Article: On Quinces

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On Quinces

By Dunstana Talana the Violet (Posted to the Northkeep Email list, November 4, 2011

When Ian Dun Gillan said, "I am sure enduring the smell of cooking Quince is likely comparable to bone or horn work," Talana provided the following refutation:

Not. Oh, so very not. I cannot say how not.

Quinces are part of the botanical family Rosaceae, which includes roses, apples, plums, cherries, strawberries, almonds, apricots, and raspberries. They originated in Asia and the Near East, but had spread to Europe by the Classical Greek period, and are mentioned in Roman cookery texts. They've been a staple of European cookery ever since.

As the fruit ripens, it gives off a "perfume" (which is the smell Diarmaid fusses about), which is floral and can be quite strong.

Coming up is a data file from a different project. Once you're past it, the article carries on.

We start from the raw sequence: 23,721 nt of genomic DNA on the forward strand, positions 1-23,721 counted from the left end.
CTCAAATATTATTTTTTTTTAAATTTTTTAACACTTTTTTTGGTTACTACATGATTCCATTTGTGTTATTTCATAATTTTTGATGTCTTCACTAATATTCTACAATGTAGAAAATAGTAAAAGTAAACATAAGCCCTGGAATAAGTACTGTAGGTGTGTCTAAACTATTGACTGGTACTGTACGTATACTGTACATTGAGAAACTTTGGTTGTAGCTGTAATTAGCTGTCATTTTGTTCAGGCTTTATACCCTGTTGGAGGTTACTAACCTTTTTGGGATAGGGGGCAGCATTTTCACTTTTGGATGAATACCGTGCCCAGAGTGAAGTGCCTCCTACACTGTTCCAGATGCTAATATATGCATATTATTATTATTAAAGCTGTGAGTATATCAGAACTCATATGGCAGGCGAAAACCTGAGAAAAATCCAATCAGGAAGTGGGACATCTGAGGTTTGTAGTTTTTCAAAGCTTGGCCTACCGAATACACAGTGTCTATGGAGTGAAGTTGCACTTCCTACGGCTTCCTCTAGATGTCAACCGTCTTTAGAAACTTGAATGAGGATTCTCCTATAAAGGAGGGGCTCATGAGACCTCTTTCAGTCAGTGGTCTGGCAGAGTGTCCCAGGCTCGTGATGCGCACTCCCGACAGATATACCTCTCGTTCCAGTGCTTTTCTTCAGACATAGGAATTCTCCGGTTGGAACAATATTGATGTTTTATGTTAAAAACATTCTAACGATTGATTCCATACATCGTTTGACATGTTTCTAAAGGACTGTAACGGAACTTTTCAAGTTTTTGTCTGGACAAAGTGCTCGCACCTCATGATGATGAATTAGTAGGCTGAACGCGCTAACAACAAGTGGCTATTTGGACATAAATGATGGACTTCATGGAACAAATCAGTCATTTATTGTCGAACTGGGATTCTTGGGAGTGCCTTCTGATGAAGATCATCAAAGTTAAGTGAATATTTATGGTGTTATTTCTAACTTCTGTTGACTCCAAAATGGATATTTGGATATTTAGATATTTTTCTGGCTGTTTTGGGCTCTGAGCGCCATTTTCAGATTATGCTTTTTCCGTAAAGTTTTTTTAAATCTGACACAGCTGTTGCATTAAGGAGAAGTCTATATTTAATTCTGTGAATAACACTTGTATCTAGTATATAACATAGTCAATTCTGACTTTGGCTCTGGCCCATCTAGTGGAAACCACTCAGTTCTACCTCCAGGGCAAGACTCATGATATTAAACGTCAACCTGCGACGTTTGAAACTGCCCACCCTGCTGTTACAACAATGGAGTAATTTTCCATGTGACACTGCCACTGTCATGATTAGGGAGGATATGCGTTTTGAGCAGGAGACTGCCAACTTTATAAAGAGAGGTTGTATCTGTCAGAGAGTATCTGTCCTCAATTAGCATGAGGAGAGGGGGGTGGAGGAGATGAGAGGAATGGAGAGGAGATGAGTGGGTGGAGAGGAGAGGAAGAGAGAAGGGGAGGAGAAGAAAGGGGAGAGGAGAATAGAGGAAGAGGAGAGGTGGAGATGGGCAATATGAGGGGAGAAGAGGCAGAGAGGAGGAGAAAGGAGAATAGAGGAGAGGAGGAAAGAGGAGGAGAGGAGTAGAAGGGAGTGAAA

You can't eat them raw, unless they have first been "bletted," which means exposed to freezing temperatures. Persimmons and medlars are two other fruits that are too puckery to eat before bletting.

Quinces have a ton of pectin, a water-soluble fiber that is what makes jelly stiffen. Before commercial pectin was available, adding an apple or a quince to your jelly fruit was a way to make sure the jelly would "set."

Quince paste (membrillo) is a traditional dessert item in the Spanish and Portuguese-speaking countries, and is typically eaten with cheese (Manchego is a favorite). You see it for sale around here at Christmas time, for a ridiculous price.

Quince preserves are popular in Arabic and Lebanese dishes. Quince jelly was a traditional accompaniment to a Michelmas goose in Europe.